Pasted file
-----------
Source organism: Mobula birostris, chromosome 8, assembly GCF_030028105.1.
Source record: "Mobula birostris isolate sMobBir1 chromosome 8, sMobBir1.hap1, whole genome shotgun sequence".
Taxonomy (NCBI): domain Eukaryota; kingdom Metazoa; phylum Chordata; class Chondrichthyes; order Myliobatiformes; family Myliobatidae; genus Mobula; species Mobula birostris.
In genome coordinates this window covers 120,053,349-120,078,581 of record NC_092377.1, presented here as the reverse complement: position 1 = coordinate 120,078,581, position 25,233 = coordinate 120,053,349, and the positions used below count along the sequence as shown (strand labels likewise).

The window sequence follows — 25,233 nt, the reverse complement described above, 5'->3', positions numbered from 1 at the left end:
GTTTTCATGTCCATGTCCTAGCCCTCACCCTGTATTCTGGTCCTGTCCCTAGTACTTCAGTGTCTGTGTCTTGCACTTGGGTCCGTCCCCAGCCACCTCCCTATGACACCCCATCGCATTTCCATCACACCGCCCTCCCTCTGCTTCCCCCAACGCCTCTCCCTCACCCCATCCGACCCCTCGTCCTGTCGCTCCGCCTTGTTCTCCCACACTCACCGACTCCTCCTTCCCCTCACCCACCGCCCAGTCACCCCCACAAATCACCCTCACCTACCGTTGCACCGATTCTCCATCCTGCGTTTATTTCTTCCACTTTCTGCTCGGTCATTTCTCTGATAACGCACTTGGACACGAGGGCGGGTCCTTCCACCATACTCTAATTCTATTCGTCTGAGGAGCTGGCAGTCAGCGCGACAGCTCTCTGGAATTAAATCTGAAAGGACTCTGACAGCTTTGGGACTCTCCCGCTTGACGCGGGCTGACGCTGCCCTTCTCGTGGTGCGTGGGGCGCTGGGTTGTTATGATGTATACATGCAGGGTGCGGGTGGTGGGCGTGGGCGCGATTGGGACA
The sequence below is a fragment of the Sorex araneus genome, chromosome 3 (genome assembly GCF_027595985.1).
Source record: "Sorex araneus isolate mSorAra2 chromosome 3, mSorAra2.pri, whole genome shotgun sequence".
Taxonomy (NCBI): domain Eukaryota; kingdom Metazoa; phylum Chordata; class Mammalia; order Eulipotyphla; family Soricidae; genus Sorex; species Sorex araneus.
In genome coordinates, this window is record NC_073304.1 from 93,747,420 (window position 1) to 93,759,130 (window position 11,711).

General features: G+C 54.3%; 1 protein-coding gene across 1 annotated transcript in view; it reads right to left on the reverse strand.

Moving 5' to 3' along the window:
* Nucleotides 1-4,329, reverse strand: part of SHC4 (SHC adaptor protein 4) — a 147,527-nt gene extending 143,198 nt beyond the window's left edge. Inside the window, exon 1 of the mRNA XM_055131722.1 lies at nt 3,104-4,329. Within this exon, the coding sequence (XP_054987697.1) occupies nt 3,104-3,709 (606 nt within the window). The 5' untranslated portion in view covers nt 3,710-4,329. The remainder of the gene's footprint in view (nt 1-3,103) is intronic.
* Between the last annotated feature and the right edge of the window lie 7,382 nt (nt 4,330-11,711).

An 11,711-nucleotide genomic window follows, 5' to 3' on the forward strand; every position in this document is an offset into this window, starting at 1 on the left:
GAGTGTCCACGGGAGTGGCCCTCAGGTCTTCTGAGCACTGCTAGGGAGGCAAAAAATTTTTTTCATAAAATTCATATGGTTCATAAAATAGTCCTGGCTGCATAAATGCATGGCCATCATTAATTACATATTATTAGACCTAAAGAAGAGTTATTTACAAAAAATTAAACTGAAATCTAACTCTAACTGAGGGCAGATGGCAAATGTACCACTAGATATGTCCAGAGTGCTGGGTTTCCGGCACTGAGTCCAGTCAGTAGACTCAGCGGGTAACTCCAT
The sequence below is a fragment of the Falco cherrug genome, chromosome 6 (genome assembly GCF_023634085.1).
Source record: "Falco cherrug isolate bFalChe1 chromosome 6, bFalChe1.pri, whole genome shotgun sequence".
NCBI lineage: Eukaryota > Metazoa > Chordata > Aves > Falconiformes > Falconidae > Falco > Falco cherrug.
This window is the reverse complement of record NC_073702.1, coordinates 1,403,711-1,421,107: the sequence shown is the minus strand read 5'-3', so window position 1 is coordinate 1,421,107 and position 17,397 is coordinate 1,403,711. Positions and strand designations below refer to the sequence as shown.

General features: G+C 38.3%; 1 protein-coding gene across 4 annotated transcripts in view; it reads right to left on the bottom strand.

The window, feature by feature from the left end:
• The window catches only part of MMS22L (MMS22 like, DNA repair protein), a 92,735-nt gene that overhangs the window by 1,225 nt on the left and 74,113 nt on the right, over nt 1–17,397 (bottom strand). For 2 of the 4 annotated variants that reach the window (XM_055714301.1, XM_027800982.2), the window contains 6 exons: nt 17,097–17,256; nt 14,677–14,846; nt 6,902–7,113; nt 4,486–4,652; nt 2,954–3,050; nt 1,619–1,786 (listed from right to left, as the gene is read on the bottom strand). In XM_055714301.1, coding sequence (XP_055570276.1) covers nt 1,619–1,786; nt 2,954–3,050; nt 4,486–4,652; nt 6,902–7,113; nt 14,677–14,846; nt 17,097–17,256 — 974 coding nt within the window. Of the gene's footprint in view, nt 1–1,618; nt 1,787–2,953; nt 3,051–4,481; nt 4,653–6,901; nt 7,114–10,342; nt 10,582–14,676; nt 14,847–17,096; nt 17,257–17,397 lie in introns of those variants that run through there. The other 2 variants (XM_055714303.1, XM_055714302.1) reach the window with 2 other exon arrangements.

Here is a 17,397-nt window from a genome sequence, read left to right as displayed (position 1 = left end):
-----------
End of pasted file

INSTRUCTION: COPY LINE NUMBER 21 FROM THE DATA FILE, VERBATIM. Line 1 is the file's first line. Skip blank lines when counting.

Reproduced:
General features: G+C 38.3%; 1 protein-coding gene across 4 annotated transcripts in view; it reads right to left on the bottom strand.